Charlie Aldridge charged to the under-23 cross-country Olympic world title in front of a home crowd on day nine in Scotland, as Josh Tarling and Ben Wiggins were crowned time-trialling royalty in Stirling.
Cross-country mountain bike
Charlie Aldridge was crowned the under-23 cross-country Olympic mountain bike champion as he stormed to the rainbow jersey after an incredible ride.
Aldridge started his race strongly, sprinting off the start line to lead the group over the first lap, and stuck to his guns to keep the pressure on and pull away from the group with three others.
Aldridge - previously a junior world champion - stayed in contention in the group of four, with tough competition from the French rider Adrien Boichis.
With three laps to go, Aldridge took it to another level, whipping round the berms with ease to increase the pace and test his rivals, dropping the American rider in the process.
In the final lap, Aldridge showed his full potential, attacking hard up the climbs. Boichis went with him, but was unable to hold his wheel as the Scot took full command to be crowned the men’s champion in front of a home crowd.
Speaking after his win, Aldridge said: “World champion sounds pretty good! To win at home with everyone I know, with friends and family, is a completely different ball game. I’m super, super, super excited and I couldn’t stop smiling on the podium!
“It’s a long race so you have to save energy a bit and watch the other boys and see how they’re getting on. That last lap was just all out, whoever was the strongest really. I didn’t believe it until the finish line I think! I was just all out until I was at the home straight. All I could hear was ‘Go on Charlie’ up the climbs! It was super, super cool.”
Joe Blackmore finished in 13th, while Corran Carrick-Anderson took 18th place after brilliant performances on home trails. Rory McGuire finished in 58th place after suffering a mechanical and a crash as Huw Buck Jones came in 60th and Sam Chisholm finished 71st.
Peebles local Anna McGorum rode an incredible race in the under-23 women’s cross country, finishing in 35th place and being cheered on by her friends and family.
It was a strong day for Great Britain’s time-triallists as Josh Tarling secured an incredible bronze medal in his first year as an elite, while Ben Wiggins rode to a sensational junior silver medal at the foot of Stirling Castle.
Tarling stormed to the time-trial bronze in a fantastic ride that saw him on the podium alongside Filippo Ganna and Remco Evenepoel. The 19-year-old started with gusto on the 47.8km course, showing his strength as the national champion on the hilly terrain. Tarling finished in style to clock the fastest time of 56:07.43, before Ganna and Evenepoel knocked him off to take the third spot.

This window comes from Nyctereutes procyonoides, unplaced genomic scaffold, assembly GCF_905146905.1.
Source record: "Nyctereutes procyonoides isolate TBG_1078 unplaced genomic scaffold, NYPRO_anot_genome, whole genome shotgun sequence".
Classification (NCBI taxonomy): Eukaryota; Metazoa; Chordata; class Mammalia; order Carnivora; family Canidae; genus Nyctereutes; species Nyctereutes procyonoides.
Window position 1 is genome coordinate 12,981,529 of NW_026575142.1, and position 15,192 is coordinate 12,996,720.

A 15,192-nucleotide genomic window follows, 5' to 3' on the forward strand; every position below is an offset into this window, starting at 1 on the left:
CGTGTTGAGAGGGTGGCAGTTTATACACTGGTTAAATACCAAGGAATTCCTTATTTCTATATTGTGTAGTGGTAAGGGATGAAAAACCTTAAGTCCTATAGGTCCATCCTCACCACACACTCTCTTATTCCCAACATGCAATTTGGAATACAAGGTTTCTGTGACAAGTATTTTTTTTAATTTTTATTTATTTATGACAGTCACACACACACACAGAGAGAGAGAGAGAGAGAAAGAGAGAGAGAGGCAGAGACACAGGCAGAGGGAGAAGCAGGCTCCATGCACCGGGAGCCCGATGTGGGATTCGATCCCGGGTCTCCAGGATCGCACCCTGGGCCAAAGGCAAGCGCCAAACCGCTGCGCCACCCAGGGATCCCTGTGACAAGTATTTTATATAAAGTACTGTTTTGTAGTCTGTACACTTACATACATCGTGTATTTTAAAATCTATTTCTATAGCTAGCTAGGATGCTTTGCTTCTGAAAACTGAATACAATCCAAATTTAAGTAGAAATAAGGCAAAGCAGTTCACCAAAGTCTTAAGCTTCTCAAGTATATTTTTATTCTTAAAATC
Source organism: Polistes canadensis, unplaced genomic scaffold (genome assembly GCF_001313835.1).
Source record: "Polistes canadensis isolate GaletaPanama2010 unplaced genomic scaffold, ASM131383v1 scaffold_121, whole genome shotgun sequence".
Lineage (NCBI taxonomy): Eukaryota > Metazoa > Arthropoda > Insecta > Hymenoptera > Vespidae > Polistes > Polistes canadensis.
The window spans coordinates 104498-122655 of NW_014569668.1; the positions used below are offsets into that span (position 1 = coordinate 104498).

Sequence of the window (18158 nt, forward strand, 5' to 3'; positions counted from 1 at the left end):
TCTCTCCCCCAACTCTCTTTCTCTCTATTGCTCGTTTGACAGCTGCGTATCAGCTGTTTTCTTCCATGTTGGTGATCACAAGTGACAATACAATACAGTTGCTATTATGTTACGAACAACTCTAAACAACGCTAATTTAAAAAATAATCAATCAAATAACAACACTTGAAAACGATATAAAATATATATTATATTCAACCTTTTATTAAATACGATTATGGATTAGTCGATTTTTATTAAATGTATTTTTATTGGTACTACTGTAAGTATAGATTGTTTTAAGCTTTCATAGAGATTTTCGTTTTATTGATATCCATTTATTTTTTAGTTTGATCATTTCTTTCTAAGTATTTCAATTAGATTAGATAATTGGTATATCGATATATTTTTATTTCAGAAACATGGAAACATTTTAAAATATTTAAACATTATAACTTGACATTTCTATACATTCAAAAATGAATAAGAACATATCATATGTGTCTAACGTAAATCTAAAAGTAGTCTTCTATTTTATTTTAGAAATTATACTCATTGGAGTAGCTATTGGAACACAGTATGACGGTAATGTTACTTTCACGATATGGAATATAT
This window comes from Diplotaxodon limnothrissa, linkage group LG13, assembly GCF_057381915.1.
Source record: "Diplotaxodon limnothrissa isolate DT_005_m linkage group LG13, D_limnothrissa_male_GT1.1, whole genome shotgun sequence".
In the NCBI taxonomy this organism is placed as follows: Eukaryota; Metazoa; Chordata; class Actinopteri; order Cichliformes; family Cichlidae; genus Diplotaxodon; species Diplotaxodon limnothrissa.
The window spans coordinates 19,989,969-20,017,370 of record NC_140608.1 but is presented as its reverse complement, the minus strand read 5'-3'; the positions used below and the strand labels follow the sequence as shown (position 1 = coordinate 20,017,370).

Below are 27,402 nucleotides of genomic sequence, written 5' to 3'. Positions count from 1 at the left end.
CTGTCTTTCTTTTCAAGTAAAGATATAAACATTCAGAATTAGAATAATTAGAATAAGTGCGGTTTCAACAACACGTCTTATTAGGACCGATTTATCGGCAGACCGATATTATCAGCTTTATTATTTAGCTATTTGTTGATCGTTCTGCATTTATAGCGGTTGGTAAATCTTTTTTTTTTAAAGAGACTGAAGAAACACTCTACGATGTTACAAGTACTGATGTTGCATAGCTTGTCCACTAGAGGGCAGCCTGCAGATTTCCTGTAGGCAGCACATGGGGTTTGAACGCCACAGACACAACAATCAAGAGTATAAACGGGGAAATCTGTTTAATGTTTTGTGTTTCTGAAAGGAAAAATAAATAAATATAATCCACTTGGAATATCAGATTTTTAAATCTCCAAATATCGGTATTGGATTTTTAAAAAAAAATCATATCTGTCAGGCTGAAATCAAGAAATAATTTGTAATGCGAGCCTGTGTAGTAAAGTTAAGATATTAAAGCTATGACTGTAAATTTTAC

Speaking on his medal, Tarling said: “It was super cool to do it in Glasgow and it looks cool now. I felt super good today. It was one of them courses where it wasn’t very forgiving so I had to stay focused and stay calm and not panic because it’s a long TT, so if you end up stressing about your numbers and the corners early on it’s easy to get tired, so it went super good.
On the support from family, he said: “It’s so nice that they could be here - I just can’t wait to go back and chill with them and celebrate for a bit.”
Sporting legend Geraint Thomas finished in 10th place.
Wiggins rode a cool, calm and collected race, setting the third fastest time at the first checkpoint. The fairly flat course seemed to suit him and he slowly gained time, with just two riders starting after him. Wiggins worked hard to push the pace and rode across the finish line with the support of the home crowds in a time of 28:54.40 to take the silver medal at his first world championships.
Fellow debutant Jacob Bush delivered another strong ride, spending a large portion of the event in the second hot seat position with his time of 29:20.20, only being knocked down the ranks with five riders to go, taking an impressive fifth place finish overall.
On winning his first world championship medal, Wiggins said: “It’s been the goal all year to get a world championship medal and especially in the time-trial it’s pretty cool. It’s been a long couple of weeks that I’ve been here, after the road race I was a bit disappointed but I focussed on this and obviously really happy it’s done and I’ve got something to show for it.”
Felix Barrow just missed out after his brilliant bronze in the time-trial, with a fourth place finish in the men’s T2 road race. Barrow led from the front and made the racing tough for his competitors, but was just passed as he came into the final dash for the line to top off a very impressive week for this young rider.
Claire Danson recovered from her crash in Wednesday’s time-trial to take to the start of the women’s H3 road race in Dumfries, and came home in 13th place.
The afternoon’s racing saw the men’s handcycles in action. Alex Brooke-Turner was in the front group throughout the early stages of the men’s H4 road race, and rode to a strong 13th place finish. Nick Beighton came home in 16th in the men’s H5 as teammate Luke Jones rounded off the British contingent racing, finished in 29th place.
Tomorrow rounds off the action in Dumfries, and brings the tandem and C1-5 road races, with over 20 British riders set to be fighting for medals.
Jack Carthy and Charlie Rolls both topped their qualification heats in the BMX Trials, and progress to the finals tomorrow.
In addition, the Great Britain Cycling Team will be looking to continue to add medals tomorrow in the cross-country Olympic mountain bike elite finals, the under-23 men’s road race, and the BMX racing qualification kicks off. You can keep up to date with all the action across the British Cycling social media accounts and #GlasgowScotland2023.